`house payroll, generating reports, and assisting with em-
`ployee relations. She had no managerial responsibilities.
`2 We give substantial deference to a judge’s decision to strictly enforce
`local summary-judgment rules, reversing only for abuse of discretion.
`Ammons v. Aramark Uniform Servs., Inc., 368 F.3d 809, 817 (7th Cir. 2004).
`The judge showed remarkable patience with McCurry. Even pro se
`litigants are obliged to follow procedural rules. Members v. Paige, 140 F.3d
`699, 702 (7th Cir. 1998). McCurry’s violations of Local Rule 7.1(D) are
`thoroughly documented in the judge’s order denying her motion for
`reconsideration, and we find no abuse of discretion.


`Case: 18-3206 Document: 39 Filed: 11/07/2019 Pages: 16
`No. 18-3206
`In October 2014 Kenco hired Lori Varvel, a white woman
`17 years younger than McCurry, as the human-resources
`manager. Varvel assumed some of McCurry’s duties, though
`McCurry’s pay remained the same.
`On December 9 McCurry worked an hour and a half of
`unauthorized overtime in violation of Kenco’s timekeeping
`policy. Ten days later Varvel gave her a written warning for
`working overtime without authorization, misrepresenting
`her hours, and failing to report the correct hours. On
`January 29, 2015, Kenco announced that it had lost the Mars
`contract and that all employees at the warehouse would be
`let go at the end of March.
`In August 2016 McCurry filed a 77-page, 386-paragraph
`pro se complaint against Kenco, Mars, and several supervi-
`sors alleging discrimination based on her race, gender, age,
`and disability. She also alleged a claim for conspiracy to
`violate her civil rights and several state-law claims. None of
`her claims alleged that she was fired for a discriminatory
`reason. Rather, she complained about conduct during the
`course of her employment at the Mars warehouse.
`Not two weeks later, McCurry filed a second lawsuit
`against largely the same group of defendants. This one, like
`first, was sprawling.
`Indeed, at 89 pages and
`423 paragraphs, the second complaint was even more ram-
`bling than the first, but it more or less repeated the allega-
`tions in the earlier suit. The district court consolidated the
`The judge dismissed some claims but allowed the follow-
`ing to proceed: (1) claims against Kenco for discrimination
`on the basis of race and sex in violation of Title VII of the


`Case: 18-3206 Document: 39 Filed: 11/07/2019 Pages: 16
`No. 18-3206
`Civil Rights Act of 1964; (2) a claim against Kenco, Mars, and
`the supervisors for discrimination on the basis of race in
`violation of 42 U.S.C. § 1981; (3) a claim against Kenco for
`violation of the Age Discrimination in Employment Act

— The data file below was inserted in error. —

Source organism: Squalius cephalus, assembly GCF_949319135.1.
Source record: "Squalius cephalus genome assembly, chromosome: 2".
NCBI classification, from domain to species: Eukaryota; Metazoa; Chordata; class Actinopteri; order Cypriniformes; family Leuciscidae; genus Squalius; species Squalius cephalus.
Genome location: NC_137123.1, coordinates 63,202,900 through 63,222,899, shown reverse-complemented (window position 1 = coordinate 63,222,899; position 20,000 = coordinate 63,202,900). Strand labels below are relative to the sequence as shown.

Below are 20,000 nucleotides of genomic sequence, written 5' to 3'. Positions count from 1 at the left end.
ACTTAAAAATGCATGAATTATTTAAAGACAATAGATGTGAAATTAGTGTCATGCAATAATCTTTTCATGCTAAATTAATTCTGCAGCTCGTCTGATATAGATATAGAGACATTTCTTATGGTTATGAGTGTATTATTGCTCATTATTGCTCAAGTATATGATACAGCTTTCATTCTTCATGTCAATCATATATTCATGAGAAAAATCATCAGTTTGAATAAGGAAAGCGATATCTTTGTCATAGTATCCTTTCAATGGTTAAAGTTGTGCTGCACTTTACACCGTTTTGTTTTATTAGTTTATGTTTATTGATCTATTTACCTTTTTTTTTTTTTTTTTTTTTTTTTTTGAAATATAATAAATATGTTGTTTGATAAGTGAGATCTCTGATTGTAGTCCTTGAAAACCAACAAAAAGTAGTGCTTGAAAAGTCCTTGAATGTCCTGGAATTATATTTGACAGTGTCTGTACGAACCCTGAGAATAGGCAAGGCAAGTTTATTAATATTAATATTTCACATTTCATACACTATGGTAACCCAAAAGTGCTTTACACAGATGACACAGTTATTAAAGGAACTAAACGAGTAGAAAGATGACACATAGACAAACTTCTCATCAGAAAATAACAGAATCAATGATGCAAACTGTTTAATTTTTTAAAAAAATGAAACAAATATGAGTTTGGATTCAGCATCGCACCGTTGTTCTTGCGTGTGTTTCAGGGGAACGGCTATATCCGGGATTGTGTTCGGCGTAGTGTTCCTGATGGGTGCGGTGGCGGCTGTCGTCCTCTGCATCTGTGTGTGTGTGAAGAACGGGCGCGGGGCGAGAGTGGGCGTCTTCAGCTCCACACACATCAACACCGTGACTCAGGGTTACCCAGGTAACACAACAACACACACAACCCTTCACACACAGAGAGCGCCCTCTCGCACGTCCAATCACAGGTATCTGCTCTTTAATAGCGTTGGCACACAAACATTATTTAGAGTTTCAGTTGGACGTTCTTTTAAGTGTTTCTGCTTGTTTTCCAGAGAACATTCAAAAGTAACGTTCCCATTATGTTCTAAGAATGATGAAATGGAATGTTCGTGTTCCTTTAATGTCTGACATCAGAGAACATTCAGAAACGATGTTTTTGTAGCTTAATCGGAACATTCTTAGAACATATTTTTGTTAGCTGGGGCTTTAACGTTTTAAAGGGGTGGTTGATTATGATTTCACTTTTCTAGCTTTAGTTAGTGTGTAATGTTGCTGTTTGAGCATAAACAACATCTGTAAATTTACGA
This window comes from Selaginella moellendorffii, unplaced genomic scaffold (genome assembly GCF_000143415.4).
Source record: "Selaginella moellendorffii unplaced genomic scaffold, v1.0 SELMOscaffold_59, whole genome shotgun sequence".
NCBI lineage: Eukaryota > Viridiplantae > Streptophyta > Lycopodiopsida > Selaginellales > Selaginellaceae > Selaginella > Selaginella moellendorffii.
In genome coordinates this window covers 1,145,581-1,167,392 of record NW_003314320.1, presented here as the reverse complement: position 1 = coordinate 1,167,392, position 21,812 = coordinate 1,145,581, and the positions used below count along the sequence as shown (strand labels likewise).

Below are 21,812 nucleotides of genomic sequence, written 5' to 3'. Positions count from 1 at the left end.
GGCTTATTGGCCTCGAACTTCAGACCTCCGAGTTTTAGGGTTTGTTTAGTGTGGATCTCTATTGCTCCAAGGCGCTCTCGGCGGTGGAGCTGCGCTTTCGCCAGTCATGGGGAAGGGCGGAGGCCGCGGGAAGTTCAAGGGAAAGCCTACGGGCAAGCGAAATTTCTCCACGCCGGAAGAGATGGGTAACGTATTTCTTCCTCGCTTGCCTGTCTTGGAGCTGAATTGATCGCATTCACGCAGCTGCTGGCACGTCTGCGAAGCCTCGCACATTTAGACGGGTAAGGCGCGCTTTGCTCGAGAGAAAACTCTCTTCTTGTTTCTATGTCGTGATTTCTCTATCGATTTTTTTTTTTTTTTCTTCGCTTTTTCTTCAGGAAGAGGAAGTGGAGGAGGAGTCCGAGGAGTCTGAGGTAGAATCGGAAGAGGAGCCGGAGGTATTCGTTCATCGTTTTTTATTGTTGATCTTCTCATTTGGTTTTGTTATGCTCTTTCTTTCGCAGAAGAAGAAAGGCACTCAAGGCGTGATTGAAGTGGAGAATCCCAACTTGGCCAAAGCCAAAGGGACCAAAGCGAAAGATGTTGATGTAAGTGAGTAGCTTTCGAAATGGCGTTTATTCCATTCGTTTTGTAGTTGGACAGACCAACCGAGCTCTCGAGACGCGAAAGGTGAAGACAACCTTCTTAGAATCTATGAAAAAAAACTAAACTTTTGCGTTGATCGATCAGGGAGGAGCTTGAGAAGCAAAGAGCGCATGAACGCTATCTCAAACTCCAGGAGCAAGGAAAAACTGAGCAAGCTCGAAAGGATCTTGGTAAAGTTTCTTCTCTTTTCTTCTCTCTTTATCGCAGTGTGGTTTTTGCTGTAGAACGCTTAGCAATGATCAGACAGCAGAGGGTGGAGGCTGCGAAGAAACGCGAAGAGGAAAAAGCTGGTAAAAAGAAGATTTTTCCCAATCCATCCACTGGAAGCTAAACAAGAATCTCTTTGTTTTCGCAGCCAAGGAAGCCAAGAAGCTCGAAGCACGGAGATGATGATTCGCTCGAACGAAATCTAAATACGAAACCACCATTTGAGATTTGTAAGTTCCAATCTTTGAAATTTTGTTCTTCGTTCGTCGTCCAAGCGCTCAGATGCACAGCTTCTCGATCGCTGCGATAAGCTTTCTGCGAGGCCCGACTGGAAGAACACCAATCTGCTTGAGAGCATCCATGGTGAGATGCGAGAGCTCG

`(“ADEA”); (4) a claim against Kenco for violation of the
`Americans with Disabilities Act (“ADA”); and (5) a conspira-
`cy claim against Kenco, Mars, and the supervisors under
`42 U.S.C. § 1985(3).
`The defendants moved for summary judgment on these
`surviving claims. As we’ve explained, McCurry’s response
`did not comply with the local summary-judgment rule, so
`the judge accepted the defendants’ statement of facts as
`admitted pursuant to Local Rule 7.1(D)(2)(b)(6). Charitably
`working his way through each claim, the judge concluded
`that the evidence was insufficient to support liability for any
`form of employment discrimination or conspiracy.
`McCurry moved for reconsideration. The judge denied
`the motion, noting that McCurry did not identify any newly
`discovered evidence and merely rehashed old arguments.
`The judge also elaborated on his decision to enforce Local
`Rule 7.1(D), providing an exhaustive account of McCurry’s
`II. Discussion
`We review a summary judgment de novo. Kopplin v. Wis.
`Cent. Ltd., 914 F.3d 1099, 1102 (7th Cir. 2019). Summary
`judgment is warranted if the moving party shows that there
`is no genuine dispute as to any material fact and he is enti-
`tled to judgment as a matter of law. FED. R. CIV. P. 56(a). As
`this case comes to us, the record is limited to the defendants’


`Case: 18-3206 Document: 39 Filed: 11/07/2019 Pages: 16
`No. 18-3206
`evidentiary submissions. Apex Dig., Inc. v. Sears, Roebuck &
`Co., 735 F.3d 962, 965 (7th Cir. 2013).
`A. Title VII and § 1981 Claims Against the Kenco
`The legal analysis for discrimination claims under
`Title VII and § 1981 is identical, Ferrill v. Oak Creek–Franklin
`Joint Sch. Dist., 860 F.3d 494, 499 (7th Cir. 2017), so we merge
`our discussion of these claims. As in any employment-
`discrimination case, we ask whether the evidence would
`permit a reasonable fact-finder to conclude that McCurry
`was subjected to an adverse employment action based on a
`statutorily prohibited factor—here, race or sex. Ortiz v.
`Werner Enters., Inc., 834 F.3d 760, 765 (7th Cir. 2016).
`McCurry maintains that Kenco discriminated against her
`by paying her less than her white, male coworker Leonard
`Szplett. But Szplett earned more than McCurry because he
`had extensive managerial responsibilities and she had none.
`McCurry’s unequal-pay claim is therefore baseless. See